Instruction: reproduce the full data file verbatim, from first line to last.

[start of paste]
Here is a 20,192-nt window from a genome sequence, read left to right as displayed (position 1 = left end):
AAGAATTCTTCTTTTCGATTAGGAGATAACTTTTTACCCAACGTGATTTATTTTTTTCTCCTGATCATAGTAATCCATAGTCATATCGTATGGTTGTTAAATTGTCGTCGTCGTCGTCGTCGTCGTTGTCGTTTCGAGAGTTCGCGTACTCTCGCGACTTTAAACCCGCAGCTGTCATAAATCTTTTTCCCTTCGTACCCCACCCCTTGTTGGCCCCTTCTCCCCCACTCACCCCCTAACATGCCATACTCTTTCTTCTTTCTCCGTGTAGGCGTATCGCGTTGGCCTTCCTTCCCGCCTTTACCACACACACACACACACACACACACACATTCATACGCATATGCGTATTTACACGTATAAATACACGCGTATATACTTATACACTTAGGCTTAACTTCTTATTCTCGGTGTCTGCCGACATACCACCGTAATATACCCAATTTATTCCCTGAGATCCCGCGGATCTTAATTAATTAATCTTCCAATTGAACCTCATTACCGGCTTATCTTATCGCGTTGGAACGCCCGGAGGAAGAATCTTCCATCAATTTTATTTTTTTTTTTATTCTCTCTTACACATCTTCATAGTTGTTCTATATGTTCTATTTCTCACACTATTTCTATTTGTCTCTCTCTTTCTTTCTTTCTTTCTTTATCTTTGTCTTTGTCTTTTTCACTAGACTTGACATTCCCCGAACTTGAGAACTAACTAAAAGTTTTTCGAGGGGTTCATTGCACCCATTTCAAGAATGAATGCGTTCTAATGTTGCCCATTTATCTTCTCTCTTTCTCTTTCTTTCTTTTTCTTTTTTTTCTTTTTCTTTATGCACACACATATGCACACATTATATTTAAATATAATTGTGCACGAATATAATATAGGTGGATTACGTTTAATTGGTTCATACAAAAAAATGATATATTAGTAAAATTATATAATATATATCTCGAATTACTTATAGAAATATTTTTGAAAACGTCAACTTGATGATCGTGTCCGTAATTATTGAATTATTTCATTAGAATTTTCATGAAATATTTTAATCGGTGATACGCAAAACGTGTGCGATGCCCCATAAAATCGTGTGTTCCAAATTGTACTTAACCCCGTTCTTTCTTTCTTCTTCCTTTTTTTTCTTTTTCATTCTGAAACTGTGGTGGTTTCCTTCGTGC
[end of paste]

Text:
Here is a 20,192-nt window from a genome sequence, read left to right as displayed (position 1 = left end):
AAGAATTCTTCTTTTCGATTAGGAGATAACTTTTTACCCAACGTGATTTATTTTTTTCTCCTGATCATAGTAATCCATAGTCATATCGTATGGTTGTTAAATTGTCGTCGTCGTCGTCGTCGTCGTTGTCGTTTCGAGAGTTCGCGTACTCTCGCGACTTTAAACCCGCAGCTGTCATAAATCTTTTTCCCTTCGTACCCCACCCCTTGTTGGCCCCTTCTCCCCCACTCACCCCCTAACATGCCATACTCTTTCTTCTTTCTCCGTGTAGGCGTATCGCGTTGGCCTTCCTTCCCGCCTTTACCACACACACACACACACACACACACACATTCATACGCATATGCGTATTTACACGTATAAATACACGCGTATATACTTATACACTTAGGCTTAACTTCTTATTCTCGGTGTCTGCCGACATACCACCGTAATATACCCAATTTATTCCCTGAGATCCCGCGGATCTTAATTAATTAATCTTCCAATTGAACCTCATTACCGGCTTATCTTATCGCGTTGGAACGCCCGGAGGAAGAATCTTCCATCAATTTTATTTTTTTTTTTATTCTCTCTTACACATCTTCATAGTTGTTCTATATGTTCTATTTCTCACACTATTTCTATTTGTCTCTCTCTTTCTTTCTTTCTTTCTTTATCTTTGTCTTTGTCTTTTTCACTAGACTTGACATTCCCCGAACTTGAGAACTAACTAAAAGTTTTTCGAGGGGTTCATTGCACCCATTTCAAGAATGAATGCGTTCTAATGTTGCCCATTTATCTTCTCTCTTTCTCTTTCTTTCTTTTTCTTTTTTTTCTTTTTCTTTATGCACACACATATGCACACATTATATTTAAATATAATTGTGCACGAATATAATATAGGTGGATTACGTTTAATTGGTTCATACAAAAAAATGATATATTAGTAAAATTATATAATATATATCTCGAATTACTTATAGAAATATTTTTGAAAACGTCAACTTGATGATCGTGTCCGTAATTATTGAATTATTTCATTAGAATTTTCATGAAATATTTTAATCGGTGATACGCAAAACGTGTGCGATGCCCCATAAAATCGTGTGTTCCAAATTGTACTTAACCCCGTTCTTTCTTTCTTCTTCCTTTTTTTTCTTTTTCATTCTGAAACTGTGGTGGTTTCCTTCGTGC